Category: Books

Books highlighted in these articles deal with religion from a variety of perspectives.

See also Religion News Blog’s bookstore

India’s Diverse Faiths, As Told Through ‘Nine Lives’

India is the world’s largest democracy and home to a multitude of faiths. British journalist William Dalrymple, who has lived in India on and off for the last 25 years, surveys the subcontinent’s rich religious topography in his latest book, Nine Lives: In Search of the Sacred in Modern India.

The religious journeys Dalrymple describes in Nine Lives are incredibly personal. The book itself, though, is “emphatically not” about Dalrymple’s own religious search — (he comes from a Catholic background.) Instead, he says the real lesson of both Nine Lives and India itself “is pluralism.”

The nation’s incredible diversity “makes it very difficult to believe in only your own faith — that the faith you happen to have been born into is the only possible way of reaching God,” he says. India inspires the idea “that there are many ways up the mountain.” But is that true?

Book traces the long strange trip of drug-induced spirituality

Harvard Psychedelic Club If the word “psychedelic” conjures up images of San Francisco or Woodstock, there’s much more to learn from journalist Don Lattin’s mind-blowing guided tour of the colorful people who gave birth to America’s psychedelic era in an unlikely place: Harvard University.

Says Religion News Service: In his new book, “The Harvard Psychedelic Club,” which has received enthusiastic reviews and generated interest in Hollywood, Lattin expertly shows how Timothy Leary, Richard Alpert, Huston Smith and Andrew Weil crossed paths at Harvard in the fall of 1960 before going their own separate ways.

Lattin, a veteran religion reporter who walked on the wild side more than a few times himself, traces how the four men forever changed the way people — both straight and stoned — think about spirituality.

Overrated Optimism: The Peril of Positive Thinking

Smiley Americans have long prided themselves on being “positive” and optimistic — traits that reached a manic zenith in the early years of this millennium. Iraq would be a cakewalk! The Dow would reach 36,000! Housing prices could never decline!

By the mid-’00s optimism wasn’t just a psycho-spiritual lifestyle option; it had become increasingly mandatory.

Two years into the Great Recession, it’s time to face the truth…

Faith and Belief: ‘The Book of Genesis Illustrated’ by R. Crumb

Book of Genesis Illustrated How do we read R. Crumb’s “The Book of Genesis Illustrated“? It seems a contradiction: a sober reconstruction by a man who admits he ” not believe that the Bible is ‘the word of God.’ ” And yet, the further we get into this electrifying adaptation, the more it all makes sense.

If you remove divinity from the equation, “Genesis” becomes a human creation — “a powerful text,” in Crumb’s words, “with layers of meaning that reach deep into our collective consciousness, our historical consciousness, if you will.” These stories are sacred, then, not because they were handed down by any deity but because they speak to the elemental conflicts that drive us as women and men.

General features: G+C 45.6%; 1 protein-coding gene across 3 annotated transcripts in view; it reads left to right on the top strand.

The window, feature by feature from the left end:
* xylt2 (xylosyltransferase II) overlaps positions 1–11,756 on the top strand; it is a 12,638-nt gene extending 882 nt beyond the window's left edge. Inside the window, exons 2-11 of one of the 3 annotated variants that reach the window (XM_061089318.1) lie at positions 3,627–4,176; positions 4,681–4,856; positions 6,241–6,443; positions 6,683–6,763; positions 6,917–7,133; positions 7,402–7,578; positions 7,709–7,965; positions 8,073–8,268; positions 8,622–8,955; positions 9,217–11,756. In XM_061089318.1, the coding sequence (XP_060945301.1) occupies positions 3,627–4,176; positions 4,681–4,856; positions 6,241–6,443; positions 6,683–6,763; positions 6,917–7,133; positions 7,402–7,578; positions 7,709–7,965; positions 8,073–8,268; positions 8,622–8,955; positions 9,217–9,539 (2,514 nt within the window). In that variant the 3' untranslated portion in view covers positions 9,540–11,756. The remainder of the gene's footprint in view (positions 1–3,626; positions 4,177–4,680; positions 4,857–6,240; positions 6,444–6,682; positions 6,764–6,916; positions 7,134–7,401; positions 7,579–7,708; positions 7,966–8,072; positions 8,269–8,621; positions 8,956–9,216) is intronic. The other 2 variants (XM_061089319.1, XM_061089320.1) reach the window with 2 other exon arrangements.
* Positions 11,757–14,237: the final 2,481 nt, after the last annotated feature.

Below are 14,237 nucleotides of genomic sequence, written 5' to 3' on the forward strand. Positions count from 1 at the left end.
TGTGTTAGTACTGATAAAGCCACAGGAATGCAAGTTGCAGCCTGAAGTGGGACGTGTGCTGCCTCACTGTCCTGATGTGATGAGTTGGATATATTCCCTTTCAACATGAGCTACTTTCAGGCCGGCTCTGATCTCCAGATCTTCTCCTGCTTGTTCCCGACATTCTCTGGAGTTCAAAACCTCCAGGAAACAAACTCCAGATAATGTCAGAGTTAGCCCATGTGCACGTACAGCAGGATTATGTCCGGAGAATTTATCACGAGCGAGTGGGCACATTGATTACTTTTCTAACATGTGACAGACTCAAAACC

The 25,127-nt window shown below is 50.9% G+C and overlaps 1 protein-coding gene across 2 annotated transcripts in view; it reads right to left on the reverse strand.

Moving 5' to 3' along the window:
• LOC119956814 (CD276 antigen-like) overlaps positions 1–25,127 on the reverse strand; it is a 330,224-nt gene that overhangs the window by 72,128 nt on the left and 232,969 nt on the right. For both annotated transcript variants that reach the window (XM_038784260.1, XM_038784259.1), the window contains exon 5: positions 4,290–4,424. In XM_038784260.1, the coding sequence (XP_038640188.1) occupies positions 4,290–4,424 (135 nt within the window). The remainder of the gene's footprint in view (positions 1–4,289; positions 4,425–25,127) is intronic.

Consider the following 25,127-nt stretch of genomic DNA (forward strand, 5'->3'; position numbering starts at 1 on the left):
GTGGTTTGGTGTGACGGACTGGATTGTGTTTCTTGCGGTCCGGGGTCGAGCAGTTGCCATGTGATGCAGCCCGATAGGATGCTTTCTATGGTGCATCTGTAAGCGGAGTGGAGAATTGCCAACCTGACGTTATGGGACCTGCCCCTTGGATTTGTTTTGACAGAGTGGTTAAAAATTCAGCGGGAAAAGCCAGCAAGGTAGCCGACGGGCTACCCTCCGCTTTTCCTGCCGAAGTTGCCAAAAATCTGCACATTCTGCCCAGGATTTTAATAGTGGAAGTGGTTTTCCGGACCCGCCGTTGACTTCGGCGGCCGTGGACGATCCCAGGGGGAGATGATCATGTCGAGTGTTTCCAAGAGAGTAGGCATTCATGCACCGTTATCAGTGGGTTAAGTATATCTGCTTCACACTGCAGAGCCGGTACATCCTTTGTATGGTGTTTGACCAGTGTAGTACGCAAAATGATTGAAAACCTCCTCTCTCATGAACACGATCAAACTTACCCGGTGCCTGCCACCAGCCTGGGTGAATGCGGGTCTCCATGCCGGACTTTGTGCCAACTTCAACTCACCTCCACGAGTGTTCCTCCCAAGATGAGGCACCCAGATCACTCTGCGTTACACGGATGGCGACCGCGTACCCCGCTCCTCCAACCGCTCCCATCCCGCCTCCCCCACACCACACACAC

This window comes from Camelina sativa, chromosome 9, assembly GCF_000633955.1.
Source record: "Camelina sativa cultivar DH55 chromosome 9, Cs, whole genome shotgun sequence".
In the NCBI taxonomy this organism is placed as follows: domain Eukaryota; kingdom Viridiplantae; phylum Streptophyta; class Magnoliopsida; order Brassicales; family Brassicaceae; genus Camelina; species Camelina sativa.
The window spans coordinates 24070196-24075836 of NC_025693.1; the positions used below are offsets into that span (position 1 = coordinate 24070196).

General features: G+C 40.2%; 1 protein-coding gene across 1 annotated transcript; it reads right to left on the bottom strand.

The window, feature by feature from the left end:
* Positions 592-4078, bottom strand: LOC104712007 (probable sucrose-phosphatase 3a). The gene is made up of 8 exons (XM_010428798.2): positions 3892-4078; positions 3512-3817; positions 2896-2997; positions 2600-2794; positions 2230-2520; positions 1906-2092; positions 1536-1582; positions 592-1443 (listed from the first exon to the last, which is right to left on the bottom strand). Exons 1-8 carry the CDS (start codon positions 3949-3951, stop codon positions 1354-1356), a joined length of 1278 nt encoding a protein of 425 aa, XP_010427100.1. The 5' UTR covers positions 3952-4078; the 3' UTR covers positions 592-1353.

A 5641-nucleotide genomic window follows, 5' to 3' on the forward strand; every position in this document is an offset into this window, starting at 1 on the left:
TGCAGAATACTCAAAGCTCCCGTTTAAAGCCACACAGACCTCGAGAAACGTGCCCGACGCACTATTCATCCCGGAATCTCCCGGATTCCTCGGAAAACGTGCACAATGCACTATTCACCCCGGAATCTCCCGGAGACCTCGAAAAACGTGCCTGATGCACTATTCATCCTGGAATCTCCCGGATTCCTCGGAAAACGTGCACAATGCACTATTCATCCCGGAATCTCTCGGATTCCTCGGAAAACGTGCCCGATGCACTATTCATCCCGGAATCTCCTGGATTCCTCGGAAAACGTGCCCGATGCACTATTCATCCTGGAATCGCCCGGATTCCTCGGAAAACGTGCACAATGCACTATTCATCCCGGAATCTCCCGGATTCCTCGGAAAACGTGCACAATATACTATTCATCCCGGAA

Whitehouse denied Harry Potter author medal over witchcraft

Harry Potter A memoir by George W Bush‘s former speechwriter claims that Bush administration officials objected to giving JK Rowling a presidential medal of freedom on the grounds that her Harry Potter books “encouraged witchcraft”.

Latimer, whose memoir Speech-Less: Tales of a White House Survivor was published last week by Crown in the US, says that the “narrow thinking” of “people in the White House” led them “to actually object to giving the author JK Rowling a presidential medal because the Harry Potter books encouraged witchcraft“.

See also: Harry Potter is converting Christian critics, Christian themes abound in Potter and How the boy wizard won over religious critics — and the deeper meaning theologians now see in his tale

Freemasons hail Dan Brown’s latest novel as “good fun”

Dan Brown The Lost Symbol While the fictional story lines about conspiracy and the Catholic Church in “The Da Vinci Code” caused an uproar among some Catholics and drew censure from the Vatican, a senior representative of the Freemasons in Australia called “The Lost Symbol” the work of a “terrific novelist.”

“We are very pleased, there is nothing in this book that will offend my organization. It does give us the opportunity to open it up a bit,” said Greg Levenston, Grand Master of the United Grand Lodge of New South Wales and Australian Capital Territory for the Freemasons.

Cartoonist gets religion

R. Crumb Genesis The influential comics artist Robert Crumb, best known for such outré works as “Keep On Truckin’ ” and “Fritz the Cat,” is exploring a surprising new topic in his latest work: the Bible.

Over at Beliefnet, Rabbi Brad Hirschfield wonders whether Crumb’s work will be heavenly or heretical?

Children’s author says Jesus is not God

Philip Pullman Philip Pullman, the children’s author, is set to cause controversy with a new book – called The Good Man Jesus and the Scoundrel Christ – denying that Jesus was the son of God.

Publisher Jamie Byng said that Pullman’s book, which will be published next Easter, “strips Christianity bare and exposes the gospels to a new light”.